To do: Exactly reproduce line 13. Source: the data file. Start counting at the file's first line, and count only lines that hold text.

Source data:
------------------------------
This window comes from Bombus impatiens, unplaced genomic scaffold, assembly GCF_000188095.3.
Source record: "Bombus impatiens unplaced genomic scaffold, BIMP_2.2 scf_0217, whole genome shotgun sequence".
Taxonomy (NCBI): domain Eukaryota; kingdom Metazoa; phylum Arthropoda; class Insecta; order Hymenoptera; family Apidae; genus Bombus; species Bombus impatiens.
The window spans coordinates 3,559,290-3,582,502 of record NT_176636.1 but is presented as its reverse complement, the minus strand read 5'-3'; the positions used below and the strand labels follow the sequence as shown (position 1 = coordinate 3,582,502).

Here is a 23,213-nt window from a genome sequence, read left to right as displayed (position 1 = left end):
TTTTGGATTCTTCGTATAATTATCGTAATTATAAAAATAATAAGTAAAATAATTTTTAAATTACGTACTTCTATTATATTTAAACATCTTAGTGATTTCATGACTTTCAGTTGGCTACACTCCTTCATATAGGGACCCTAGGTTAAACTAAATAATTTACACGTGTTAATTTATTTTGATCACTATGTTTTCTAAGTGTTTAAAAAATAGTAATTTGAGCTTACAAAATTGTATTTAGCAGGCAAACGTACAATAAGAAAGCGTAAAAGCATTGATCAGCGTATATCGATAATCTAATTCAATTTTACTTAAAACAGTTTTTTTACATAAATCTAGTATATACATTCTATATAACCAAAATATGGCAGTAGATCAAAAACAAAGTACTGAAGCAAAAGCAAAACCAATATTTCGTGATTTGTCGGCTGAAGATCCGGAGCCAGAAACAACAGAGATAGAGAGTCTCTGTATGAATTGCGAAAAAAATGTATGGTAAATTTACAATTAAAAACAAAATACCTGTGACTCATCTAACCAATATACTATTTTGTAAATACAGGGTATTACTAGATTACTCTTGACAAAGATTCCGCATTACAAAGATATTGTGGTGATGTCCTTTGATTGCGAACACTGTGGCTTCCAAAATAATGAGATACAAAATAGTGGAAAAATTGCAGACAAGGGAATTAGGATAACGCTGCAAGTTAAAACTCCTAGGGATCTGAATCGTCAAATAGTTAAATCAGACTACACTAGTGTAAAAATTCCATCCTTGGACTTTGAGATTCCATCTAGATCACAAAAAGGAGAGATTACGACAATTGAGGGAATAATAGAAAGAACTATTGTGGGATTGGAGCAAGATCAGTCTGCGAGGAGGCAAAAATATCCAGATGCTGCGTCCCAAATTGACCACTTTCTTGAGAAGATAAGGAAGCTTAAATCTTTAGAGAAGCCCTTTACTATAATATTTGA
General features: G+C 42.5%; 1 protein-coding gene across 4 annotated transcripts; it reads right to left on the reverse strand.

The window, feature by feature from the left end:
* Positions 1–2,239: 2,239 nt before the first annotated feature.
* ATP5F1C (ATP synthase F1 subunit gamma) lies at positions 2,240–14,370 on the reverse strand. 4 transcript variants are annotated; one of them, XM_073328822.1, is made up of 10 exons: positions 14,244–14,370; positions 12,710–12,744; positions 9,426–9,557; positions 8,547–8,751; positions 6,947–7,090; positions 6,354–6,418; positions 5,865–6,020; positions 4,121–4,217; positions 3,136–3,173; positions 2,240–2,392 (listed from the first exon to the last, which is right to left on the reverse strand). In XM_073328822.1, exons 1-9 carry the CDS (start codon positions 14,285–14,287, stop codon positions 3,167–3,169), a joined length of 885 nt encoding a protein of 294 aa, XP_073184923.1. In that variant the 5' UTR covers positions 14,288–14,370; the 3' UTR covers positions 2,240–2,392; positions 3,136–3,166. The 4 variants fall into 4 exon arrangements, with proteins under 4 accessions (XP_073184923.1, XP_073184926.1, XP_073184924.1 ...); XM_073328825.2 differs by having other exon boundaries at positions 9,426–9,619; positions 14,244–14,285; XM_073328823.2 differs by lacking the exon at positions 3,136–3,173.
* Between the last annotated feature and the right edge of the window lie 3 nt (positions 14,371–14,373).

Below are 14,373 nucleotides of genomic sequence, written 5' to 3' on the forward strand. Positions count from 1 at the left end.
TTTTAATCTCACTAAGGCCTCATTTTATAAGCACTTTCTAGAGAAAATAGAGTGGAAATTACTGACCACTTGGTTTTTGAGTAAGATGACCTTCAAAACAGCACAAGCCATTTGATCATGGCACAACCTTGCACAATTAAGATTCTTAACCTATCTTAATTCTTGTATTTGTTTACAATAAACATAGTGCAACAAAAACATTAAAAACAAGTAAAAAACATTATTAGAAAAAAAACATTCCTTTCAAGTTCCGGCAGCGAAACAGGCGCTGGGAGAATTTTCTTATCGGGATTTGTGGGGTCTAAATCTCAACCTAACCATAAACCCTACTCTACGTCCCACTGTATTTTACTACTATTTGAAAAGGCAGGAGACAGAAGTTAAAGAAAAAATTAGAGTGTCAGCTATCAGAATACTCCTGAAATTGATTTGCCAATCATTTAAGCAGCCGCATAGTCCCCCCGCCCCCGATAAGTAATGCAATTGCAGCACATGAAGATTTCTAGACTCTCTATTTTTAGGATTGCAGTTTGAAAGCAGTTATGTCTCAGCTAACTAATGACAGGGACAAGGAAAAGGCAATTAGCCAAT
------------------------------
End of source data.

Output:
TTTTAATCTCACTAAGGCCTCATTTTATAAGCACTTTCTAGAGAAAATAGAGTGGAAATTACTGACCACTTGGTTTTTGAGTAAGATGACCTTCAAAACAGCACAAGCCATTTGATCATGGCACAACCTTGCACAATTAAGATTCTTAACCTATCTTAATTCTTGTATTTGTTTACAATAAACATAGTGCAACAAAAACATTAAAAACAAGTAAAAAACATTATTAGAAAAAAAACATTCCTTTCAAGTTCCGGCAGCGAAACAGGCGCTGGGAGAATTTTCTTATCGGGATTTGTGGGGTCTAAATCTCAACCTAACCATAAACCCTACTCTACGTCCCACTGTATTTTACTACTATTTGAAAAGGCAGGAGACAGAAGTTAAAGAAAAAATTAGAGTGTCAGCTATCAGAATACTCCTGAAATTGATTTGCCAATCATTTAAGCAGCCGCATAGTCCCCCCGCCCCCGATAAGTAATGCAATTGCAGCACATGAAGATTTCTAGACTCTCTATTTTTAGGATTGCAGTTTGAAAGCAGTTATGTCTCAGCTAACTAATGACAGGGACAAGGAAAAGGCAATTAGCCAAT